• Today, over 1600 people have an active account in GCF, while more than 3700 people have had an active account in GCF at some point in time.
  • More than 350 companies are now part of GCF, including 99 of the companies that were active in 2008 when it was incorporated as a UK company, while more than 250 additional organisations have joined GCF in the last 16 years.
  • Of the companies that are no longer members of GCF, some have ceased operations, but most have changed their legal names or merged with other industry players and remain engaged with the organisation.
  • GCF is today a key stakeholder in the mobile world, with strong and close cooperation with GSMA requirements, ETSI and 3GPP standards. GCF became a 3GPP Market Representation Partner in 2016.
  • Currently, the number of GCF members has grown to 170 manufacturers, 127 operators, and 55 observer companies, mostly representing the test industry.
  • GCF now has 67 conformance testing laboratories, known as recognised test organisations (RTOs), in 11 countries, and 39 field trials laboratories (field trial RTOs) in 10 countries.
  • The number of Work Items (areas that can be certified individually, linked or not to specific frequency bands) has grown above 1,300 over the years, with over 88,000 test cases validated, over 55,000 validations of test cases and specific frequency band combinations and over 130 active test platforms from 14 different test equipment vendors covering all different technologies.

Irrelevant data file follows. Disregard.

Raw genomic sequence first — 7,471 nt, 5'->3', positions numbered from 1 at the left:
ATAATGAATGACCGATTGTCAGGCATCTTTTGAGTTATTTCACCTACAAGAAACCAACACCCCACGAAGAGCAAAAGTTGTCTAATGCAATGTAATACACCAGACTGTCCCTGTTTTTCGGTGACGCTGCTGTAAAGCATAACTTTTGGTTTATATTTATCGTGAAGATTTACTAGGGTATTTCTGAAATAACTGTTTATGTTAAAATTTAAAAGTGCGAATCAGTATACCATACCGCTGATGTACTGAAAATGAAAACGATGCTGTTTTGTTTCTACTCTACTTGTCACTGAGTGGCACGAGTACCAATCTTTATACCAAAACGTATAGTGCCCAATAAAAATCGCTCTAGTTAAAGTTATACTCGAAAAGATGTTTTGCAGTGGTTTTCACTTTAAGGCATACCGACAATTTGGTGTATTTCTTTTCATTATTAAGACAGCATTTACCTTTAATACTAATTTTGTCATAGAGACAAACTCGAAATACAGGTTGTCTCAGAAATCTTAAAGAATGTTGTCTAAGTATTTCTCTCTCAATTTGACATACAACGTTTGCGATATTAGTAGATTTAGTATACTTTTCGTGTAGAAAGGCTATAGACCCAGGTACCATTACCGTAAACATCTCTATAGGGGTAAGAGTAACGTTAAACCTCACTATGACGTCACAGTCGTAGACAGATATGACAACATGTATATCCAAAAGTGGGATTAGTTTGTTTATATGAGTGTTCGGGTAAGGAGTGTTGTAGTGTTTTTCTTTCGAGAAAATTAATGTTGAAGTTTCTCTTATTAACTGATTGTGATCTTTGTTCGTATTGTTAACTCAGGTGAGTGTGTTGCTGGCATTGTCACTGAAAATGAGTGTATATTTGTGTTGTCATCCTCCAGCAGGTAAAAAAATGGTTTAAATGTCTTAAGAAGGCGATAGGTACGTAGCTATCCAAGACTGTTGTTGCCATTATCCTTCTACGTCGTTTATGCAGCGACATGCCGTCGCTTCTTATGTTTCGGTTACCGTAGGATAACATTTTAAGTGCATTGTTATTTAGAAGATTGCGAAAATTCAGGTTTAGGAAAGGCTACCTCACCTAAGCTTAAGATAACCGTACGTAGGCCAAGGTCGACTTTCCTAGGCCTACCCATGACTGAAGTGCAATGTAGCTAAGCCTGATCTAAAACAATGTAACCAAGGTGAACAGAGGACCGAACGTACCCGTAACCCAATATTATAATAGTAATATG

Impact on the mobile industry

If we can blow our own trumpet for a moment: GCF has had an immense impact on the mobile industry. As the numbers above show, we have ensured global participation, with strong growth in the number of manufacturers participating, and expansion into multiple verticals such as IoT and mission critical services.

Today, all modems and SoCs are designed to meet GCF requirements. We have maintained strong alignment with 3GPP in RAN technologies over different generations, which has facilitated the reduction of fragmentation in the industry. Overall, mobile communications defined and standardised by 3GPP and subsequent certified by GCF have proven to be a trusted, successful story for the mobile industry. The bottom line: billions of consumers and IoT connections rely on and benefit from GCF-certified devices.

Looking ahead: the next 25 years

As technology matures, the clear focus goes on the introduction of new technologies, such as newer 5G features, additional frequency bands and non-terrestrial standards-based wireless communication. In parallel, GCF adapts to the sunset of older generations of Radio Access Technologies, such as 3G/WCDMA and 2G/GSM.

GCF has constantly adapted over time and will continue to do so in the future. We follow ever-changing markets, thanks to the contributions of our members, and the availability of the standards in SDOs. As the 6th generation of Mobile Communications (6G) is being defined, GCF is well prepared to deliver certification programs for the upcoming generations of mobile technology, as it has been doing since it started with 2G.

We are immensely grateful for the contributions and support over the years from our stakeholders: Members, board of directors, GCF Office, partners, and everyone else in the industry with whom we have had the privilege of working.





Lars Nielsen

CEO and General Manager, GCF